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Quantification of viscoelastic properties using contact resonance atomic force microscopy with U-shaped probes

Ehsan Rezaei, University of Nebraska - Lincoln


Contact resonance atomic force microscope (CR-AFM) methods are relatively new measurement techniques used to quantify the elastic and viscoelastic properties of numerous materials such as polymers, elastomers, metallic glasses, asphalt, and biological materials. More recently, AFM thermalevers have been developed to allow local heating of samples and the resonances of these probes are much more complex. These U-shaped probes have one distinct advantage over rectangular AFM probes in that specific modes allow in-plane and out-of-plane tip-sample motion to be excited independently at the same location using a Lorentz force excitation. The CR-AFM approach involves measurement of the resonant frequencies of the AFM probe both for the free case and the case for which the tip is in contact with the sample. Vibration models of the probe and tip-sample contact models are then used to determine the sample properties from the frequency response. A simplified analytical model of these U-shaped probes is described here that is based on two beams clamped at one end and connected with a perpendicular crossbeam at the other end. This three beam model (TBM) for the case in which the tip is not in contact with sample (the free case) is first solved and the results are in good agreement with those from a finite element model (FEM). Then the TBM model is modified to include the sample contact by considering the contact as three orthogonal Kelvin-Voigt elements. Again, the TBM results are compared with FEM and the results agree well with respect to the frequencies and peak widths. Finally, specific applications of such CR-AFM measurements are considered. One application involves the measurement of the in-plane and out-of-plane viscoelastic properties of polymers at the same location. The contact resonant peaks acquired from the experiments are analyzed to obtain the stiffness and damping of the sample. The approach is applied to quantify the material loss tangent for in-plane and out-of-plane behavior simultaneously at local positions on several polymers including high-density polyethylene and polystyrene, as well as biological materials. The results of this dissertation are expected to allow measurements of viscoelastic samples to be interpreted accurately with spatial resolution on the order of tens of nanometers.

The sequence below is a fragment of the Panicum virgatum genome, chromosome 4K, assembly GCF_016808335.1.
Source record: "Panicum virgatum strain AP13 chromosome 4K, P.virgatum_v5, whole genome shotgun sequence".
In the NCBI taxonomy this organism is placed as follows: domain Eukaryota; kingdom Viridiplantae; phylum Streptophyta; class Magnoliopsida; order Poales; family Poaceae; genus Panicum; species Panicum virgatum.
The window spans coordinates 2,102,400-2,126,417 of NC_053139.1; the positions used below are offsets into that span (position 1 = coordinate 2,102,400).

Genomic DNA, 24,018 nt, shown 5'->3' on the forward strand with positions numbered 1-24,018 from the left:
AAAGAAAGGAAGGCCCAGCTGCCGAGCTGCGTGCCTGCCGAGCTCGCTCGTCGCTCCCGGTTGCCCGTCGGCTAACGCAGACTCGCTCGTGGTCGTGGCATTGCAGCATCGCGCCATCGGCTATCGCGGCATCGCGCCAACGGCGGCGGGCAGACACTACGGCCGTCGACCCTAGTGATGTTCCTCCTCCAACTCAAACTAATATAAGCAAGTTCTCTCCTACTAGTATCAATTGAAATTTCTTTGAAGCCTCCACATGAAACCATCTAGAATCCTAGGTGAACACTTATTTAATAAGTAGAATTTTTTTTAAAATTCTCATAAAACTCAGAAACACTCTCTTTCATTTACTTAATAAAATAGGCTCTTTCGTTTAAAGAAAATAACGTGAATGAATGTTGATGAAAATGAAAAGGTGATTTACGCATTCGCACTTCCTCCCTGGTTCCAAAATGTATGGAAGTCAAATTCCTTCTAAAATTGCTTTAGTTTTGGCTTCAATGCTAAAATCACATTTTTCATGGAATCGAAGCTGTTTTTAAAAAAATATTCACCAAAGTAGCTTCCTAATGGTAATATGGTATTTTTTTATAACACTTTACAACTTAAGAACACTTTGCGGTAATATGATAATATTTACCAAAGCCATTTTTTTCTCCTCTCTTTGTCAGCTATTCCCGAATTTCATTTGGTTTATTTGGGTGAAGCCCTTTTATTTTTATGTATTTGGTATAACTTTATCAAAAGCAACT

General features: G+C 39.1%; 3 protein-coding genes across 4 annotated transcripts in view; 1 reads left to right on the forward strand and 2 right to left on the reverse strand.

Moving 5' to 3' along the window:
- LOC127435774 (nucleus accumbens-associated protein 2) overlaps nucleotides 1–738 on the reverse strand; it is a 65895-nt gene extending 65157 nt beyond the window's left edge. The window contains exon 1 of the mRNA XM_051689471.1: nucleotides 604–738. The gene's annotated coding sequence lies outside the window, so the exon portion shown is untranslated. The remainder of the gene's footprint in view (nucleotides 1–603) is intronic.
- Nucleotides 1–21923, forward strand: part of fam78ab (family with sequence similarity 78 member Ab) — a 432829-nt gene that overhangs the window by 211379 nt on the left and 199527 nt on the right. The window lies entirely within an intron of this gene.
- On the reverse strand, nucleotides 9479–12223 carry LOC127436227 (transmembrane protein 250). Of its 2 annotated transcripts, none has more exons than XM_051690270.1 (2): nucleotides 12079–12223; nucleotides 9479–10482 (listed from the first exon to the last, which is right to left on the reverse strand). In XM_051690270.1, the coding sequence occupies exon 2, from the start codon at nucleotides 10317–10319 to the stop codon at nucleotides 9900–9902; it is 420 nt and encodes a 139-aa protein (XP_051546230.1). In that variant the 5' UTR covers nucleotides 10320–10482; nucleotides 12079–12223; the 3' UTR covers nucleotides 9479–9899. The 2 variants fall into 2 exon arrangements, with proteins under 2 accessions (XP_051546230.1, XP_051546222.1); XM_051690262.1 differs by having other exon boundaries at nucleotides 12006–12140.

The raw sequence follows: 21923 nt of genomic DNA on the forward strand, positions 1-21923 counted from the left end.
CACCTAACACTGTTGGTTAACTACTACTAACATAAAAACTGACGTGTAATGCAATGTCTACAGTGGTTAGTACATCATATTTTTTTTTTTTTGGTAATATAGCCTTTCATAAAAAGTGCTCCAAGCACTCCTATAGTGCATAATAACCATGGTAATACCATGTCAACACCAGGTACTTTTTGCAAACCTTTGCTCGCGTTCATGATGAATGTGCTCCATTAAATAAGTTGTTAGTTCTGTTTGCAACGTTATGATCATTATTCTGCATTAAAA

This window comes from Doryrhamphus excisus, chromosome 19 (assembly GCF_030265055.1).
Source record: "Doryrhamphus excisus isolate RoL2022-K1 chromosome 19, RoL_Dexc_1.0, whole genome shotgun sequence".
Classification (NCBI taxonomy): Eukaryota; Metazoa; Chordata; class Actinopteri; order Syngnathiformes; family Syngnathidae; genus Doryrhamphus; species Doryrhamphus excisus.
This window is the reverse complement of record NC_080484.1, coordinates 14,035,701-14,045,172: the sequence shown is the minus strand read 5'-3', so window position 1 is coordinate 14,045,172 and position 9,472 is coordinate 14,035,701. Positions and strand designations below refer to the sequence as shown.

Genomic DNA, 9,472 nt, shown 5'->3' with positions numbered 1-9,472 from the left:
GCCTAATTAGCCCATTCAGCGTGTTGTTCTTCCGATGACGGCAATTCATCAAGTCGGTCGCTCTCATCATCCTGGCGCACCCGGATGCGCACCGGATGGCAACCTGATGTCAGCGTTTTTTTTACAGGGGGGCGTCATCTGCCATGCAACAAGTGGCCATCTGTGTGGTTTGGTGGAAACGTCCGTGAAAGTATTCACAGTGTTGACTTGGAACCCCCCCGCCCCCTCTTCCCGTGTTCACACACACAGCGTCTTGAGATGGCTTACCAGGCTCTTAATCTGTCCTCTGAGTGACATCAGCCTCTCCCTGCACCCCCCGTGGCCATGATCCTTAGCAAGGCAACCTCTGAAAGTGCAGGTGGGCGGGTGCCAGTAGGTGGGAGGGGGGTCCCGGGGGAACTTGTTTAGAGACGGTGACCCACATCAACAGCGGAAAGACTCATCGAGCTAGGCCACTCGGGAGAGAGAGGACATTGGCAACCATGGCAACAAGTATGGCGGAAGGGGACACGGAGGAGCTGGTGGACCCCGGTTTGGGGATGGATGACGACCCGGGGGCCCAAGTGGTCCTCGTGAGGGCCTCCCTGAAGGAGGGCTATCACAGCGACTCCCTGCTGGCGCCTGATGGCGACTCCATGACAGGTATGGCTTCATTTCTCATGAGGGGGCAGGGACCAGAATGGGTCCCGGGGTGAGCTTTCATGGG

Subject Area

Mechanics|Mechanical engineering

Recommended Citation

Rezaei, Ehsan, "Quantification of viscoelastic properties using contact resonance atomic force microscopy with U-shaped probes" (2016). ETD collection for University of Nebraska - Lincoln. AAI10103304.